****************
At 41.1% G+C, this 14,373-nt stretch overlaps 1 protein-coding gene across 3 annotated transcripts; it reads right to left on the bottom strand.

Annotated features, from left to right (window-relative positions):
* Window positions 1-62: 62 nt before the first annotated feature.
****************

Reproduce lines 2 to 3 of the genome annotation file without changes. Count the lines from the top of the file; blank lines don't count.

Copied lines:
Annotated features, from left to right (window-relative positions):
* Window positions 1-62: 62 nt before the first annotated feature.